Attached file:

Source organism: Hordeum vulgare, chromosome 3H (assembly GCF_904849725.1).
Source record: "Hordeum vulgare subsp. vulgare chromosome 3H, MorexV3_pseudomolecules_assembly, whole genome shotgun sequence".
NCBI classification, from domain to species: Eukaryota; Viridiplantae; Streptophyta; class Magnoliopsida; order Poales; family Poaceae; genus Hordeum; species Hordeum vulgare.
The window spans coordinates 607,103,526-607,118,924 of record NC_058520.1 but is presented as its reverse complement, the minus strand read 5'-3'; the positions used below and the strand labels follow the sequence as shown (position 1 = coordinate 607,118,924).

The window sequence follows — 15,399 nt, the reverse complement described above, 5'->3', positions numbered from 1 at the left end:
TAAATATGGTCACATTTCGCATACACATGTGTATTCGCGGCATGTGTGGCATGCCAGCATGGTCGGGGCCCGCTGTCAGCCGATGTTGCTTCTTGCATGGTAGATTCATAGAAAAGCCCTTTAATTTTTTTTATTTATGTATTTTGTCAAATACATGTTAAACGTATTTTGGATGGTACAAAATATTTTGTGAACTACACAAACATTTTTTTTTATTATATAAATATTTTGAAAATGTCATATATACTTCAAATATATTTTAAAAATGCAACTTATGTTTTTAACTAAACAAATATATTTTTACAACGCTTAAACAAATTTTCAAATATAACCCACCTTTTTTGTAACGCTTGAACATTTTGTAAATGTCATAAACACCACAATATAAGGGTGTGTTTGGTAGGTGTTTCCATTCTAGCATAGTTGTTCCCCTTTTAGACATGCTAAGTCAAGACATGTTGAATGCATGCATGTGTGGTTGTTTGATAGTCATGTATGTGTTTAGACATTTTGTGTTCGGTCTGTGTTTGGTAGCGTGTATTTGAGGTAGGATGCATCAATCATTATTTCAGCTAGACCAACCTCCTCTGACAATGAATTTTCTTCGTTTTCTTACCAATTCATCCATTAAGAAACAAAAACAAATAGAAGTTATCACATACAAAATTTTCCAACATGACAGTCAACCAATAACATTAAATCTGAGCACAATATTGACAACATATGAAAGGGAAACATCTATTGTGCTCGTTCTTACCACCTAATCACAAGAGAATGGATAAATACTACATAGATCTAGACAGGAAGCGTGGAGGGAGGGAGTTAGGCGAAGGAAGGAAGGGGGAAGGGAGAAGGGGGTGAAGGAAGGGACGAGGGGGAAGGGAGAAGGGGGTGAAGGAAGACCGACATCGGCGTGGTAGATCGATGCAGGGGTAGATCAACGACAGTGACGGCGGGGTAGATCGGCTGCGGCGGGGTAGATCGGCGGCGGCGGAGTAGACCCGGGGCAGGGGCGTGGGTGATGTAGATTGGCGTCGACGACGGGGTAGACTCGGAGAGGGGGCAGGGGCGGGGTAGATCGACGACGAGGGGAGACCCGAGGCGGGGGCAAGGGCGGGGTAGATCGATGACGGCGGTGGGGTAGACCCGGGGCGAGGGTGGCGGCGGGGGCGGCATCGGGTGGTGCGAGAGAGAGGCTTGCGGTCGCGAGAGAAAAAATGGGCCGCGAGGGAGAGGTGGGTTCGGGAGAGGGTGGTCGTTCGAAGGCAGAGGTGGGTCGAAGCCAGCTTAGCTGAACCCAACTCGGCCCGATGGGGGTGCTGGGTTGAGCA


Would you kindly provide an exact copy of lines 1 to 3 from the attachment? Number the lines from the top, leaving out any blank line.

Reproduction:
Source organism: Hordeum vulgare, chromosome 3H (assembly GCF_904849725.1).
Source record: "Hordeum vulgare subsp. vulgare chromosome 3H, MorexV3_pseudomolecules_assembly, whole genome shotgun sequence".
NCBI classification, from domain to species: Eukaryota; Viridiplantae; Streptophyta; class Magnoliopsida; order Poales; family Poaceae; genus Hordeum; species Hordeum vulgare.